I don't want to.
I don't feel well.
I don't feel well because I don't want to.
Lately, I'm finding it harder and harder (and I mean HARDER) to get past the part of me that rebels against almost any new or unusual or untried event or experience. Sure, I wanted to see Em play a 12-minute exhibition soccer game, with her team, on a full-size field during the local community college game's halftime this evening. But what if it's crowded, I asked myself throughout the week? (At a community college Friday-night soccer game?) Where will I park? (Um, one of the 75 parking lots on or around campus, perhaps?) How will I find the stadium? (The blinding lights? Just follow 'em.) How will I find the team once I get there? (Yeah, you're right. Hard to pick out 12 girls in blue uniforms on bleachers in a crowd of under 75 spectators.)
By the time I left work today, I was in full pout mode. My head hurt, my body ached, I only wanted to go home and go to bed. I knew I couldn't bail--Baroy, as the team's assistant coach, would have to go out onto the field during the halftime game, and he couldn't take N with him. But that doesn't mean I couldn't bitch and moan to myself all the way home, all the way through changing clothes. It doesn't mean I didn't curse under my breath when Baroy didn't pick up his cell phone when I called to complain about how icky I felt, and to try to talk him into dropping N home on the way to the game, so I could stay put. It doesn't mean I didn't curse out loud all the way to the pizza parlor where the team was having its pre-game dinner. And it doesn't mean that I didn't give in to all the stress I was feeling about the whole thing while driving Em over to the stadium, following Baroy and N, and ranting loudly the entire time about the stupid way he chose to go. (It was--I will give myself this--a very stupid way to go. Extra distance AND the worst traffic in the area. Still...in front of Em? I should be kicked.)
And, of course, all that angst was for naught. Once there, I gobbled up every second of the experience, especially the part where my kid--a kid with MY GENES, which I would have sworn to you were such completely ANTI-ATHLETIC genes that they would have had the power to SQUASH any athletic genes Baroy might try to pass along--arced an incredible shot at the goal, which the other team's goalie juuuuuuust managed to get a couple of fingers on and deflect. Even if there were only a few dozen folks there, it was still awesome to hear them shout for my girl, calling out, "Great shot, number 12!" In fact, when Baroy was ready to go, after the exhibition and during the college game's second half, I talked him into staying longer, so that Em could continue to hang out on the sidelines of the field with her teammates and act as ball girl, gathering up the soccer balls that went sailing past the goal every few minutes.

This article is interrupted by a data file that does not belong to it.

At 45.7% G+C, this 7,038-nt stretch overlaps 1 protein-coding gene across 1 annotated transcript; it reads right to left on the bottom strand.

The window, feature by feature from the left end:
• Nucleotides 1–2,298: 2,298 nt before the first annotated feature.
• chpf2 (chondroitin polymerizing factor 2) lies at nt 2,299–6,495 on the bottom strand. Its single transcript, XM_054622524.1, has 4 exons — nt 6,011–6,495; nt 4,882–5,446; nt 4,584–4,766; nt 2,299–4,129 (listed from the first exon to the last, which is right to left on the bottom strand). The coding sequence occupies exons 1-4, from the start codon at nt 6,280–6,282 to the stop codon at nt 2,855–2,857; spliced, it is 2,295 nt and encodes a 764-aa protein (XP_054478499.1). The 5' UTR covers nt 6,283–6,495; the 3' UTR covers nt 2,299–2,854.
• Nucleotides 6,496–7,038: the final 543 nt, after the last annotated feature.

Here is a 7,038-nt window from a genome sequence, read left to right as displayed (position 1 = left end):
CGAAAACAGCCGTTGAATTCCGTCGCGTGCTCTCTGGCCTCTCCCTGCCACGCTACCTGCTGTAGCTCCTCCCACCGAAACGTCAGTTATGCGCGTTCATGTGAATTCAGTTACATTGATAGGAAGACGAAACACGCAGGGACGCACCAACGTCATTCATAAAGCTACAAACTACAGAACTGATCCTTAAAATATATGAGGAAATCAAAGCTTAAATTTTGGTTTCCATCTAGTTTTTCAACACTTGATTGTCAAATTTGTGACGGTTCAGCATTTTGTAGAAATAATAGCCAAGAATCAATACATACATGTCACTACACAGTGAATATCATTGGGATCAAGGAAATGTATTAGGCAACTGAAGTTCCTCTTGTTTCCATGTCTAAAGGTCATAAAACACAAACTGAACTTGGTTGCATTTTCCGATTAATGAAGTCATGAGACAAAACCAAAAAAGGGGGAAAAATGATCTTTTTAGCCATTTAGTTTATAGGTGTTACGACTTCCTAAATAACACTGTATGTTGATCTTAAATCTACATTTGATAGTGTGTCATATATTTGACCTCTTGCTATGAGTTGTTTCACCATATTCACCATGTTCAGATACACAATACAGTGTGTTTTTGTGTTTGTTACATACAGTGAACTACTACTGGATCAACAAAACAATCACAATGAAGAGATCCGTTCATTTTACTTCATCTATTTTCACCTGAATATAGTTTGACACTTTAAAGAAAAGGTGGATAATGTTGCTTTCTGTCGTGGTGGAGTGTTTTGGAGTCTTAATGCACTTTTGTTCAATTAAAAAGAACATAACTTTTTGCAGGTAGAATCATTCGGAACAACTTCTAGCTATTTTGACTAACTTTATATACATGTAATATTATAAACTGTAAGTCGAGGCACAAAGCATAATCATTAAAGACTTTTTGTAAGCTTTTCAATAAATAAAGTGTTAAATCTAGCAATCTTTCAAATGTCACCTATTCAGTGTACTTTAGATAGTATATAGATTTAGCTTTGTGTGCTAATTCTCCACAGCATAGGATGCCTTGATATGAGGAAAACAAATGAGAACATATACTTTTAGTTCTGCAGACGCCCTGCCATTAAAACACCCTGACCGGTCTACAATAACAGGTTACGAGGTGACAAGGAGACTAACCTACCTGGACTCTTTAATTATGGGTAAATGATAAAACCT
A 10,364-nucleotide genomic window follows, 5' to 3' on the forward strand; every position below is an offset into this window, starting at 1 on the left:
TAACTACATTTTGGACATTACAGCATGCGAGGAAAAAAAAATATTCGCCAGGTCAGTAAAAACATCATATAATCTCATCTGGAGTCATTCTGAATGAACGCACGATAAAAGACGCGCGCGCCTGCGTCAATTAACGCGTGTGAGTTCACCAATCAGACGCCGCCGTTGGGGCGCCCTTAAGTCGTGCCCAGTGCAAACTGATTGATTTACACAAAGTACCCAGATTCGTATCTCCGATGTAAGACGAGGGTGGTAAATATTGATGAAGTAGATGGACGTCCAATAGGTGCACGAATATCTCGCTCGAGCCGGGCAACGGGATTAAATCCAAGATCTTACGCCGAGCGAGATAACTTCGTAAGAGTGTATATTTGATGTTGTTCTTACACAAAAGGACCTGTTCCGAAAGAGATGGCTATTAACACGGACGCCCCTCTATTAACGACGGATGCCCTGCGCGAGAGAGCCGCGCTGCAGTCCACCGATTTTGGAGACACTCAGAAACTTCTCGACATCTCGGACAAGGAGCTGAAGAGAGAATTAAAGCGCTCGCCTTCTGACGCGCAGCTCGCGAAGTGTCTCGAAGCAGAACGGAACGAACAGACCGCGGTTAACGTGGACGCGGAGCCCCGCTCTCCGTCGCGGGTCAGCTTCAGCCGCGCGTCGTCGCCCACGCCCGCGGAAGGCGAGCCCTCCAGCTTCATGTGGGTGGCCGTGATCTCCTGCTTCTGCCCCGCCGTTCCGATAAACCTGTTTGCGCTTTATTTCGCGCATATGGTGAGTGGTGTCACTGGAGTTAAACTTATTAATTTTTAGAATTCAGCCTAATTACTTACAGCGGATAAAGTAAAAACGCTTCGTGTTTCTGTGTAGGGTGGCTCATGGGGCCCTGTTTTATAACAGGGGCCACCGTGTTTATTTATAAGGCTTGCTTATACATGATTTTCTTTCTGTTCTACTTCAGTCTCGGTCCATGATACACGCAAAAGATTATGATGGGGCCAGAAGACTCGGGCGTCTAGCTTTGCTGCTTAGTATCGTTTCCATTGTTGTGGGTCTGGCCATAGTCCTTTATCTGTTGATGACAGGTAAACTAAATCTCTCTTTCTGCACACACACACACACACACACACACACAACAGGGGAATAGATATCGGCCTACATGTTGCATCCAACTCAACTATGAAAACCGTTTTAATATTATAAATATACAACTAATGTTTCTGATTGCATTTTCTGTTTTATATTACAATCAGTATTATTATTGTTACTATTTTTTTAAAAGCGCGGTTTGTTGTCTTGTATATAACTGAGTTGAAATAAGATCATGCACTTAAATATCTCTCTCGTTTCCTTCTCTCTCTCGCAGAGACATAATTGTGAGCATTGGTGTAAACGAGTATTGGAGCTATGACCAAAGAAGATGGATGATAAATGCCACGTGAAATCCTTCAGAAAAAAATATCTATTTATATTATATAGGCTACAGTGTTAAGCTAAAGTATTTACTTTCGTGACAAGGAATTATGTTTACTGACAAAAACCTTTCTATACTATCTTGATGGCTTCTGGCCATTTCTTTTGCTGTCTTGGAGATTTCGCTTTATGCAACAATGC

But that's not unusual, either. I'm always reluctant to go somewhere, but once I'm there--once I know that there aren't crowds likely to swallow me up, that I'm not going to be stuck in some panic-inducing, car-immobilizing traffic jam, that I'm not going to get lost in an unfamiliar place--I'm fine.
(If any of the things I fear do happen, however, all bets are off. Just ask my friends about the first year we went up to Big Bear during the Christmas holidays and I lost my MIND on the packed streets of the Village and pretty much simply BOLTED. Now, every year, I fight incipient panic attacks as the date for that annual-though-no-longer-at-Christmastime trip gets closer. Add to that the fact that there's really only one road up or down the mountain--a fact that fills me with a sense of claustrophobia I can barely stand to even write about here--and, well, all I can say is that if it weren't for the fact that it would almost literally kill my husband and kids to miss the trip, I'd probably never start up that mountain again. And yet, once I get there...it is BY FAR my favorite weekend of the year. Go figure.)
All of which leads me to...Nope. I got nothin'. I have no idea how to end this. It leads me to despair, I guess, at how this sort of over-reactivity only seems to get worse with age, not better. Because as I get older, I start to add new tricks to my get-out-of-uncomfortable-situations arsenal, the most recent being the Why should I do things that make me miserable? Haven't I earned the right by now to stick only to my comfort zone, if that's what makes me comfortable? whine.
And, sure, to some degree I have earned that right. But if I let myself exercise it all the time, or even close to as frequently as I'd like to, I'd wind up awfully close to what pretty much any armchair psychiatrist would be able to label as agoraphobia. Which makes me think that, for as long as I'm capable of pushing myself in the other direction, I need to keep on pushing.
Otherwise, one of these days, I'm going to miss seeing the goal my kid scores under the bright lights of a nearly-empty soccer field on a warm fall evening. Or, as would have happened tonight, I'll miss seeing her come oh-so-close, make a tiny moue of disappontment, and then get right back into the game.
She has so much to teach me.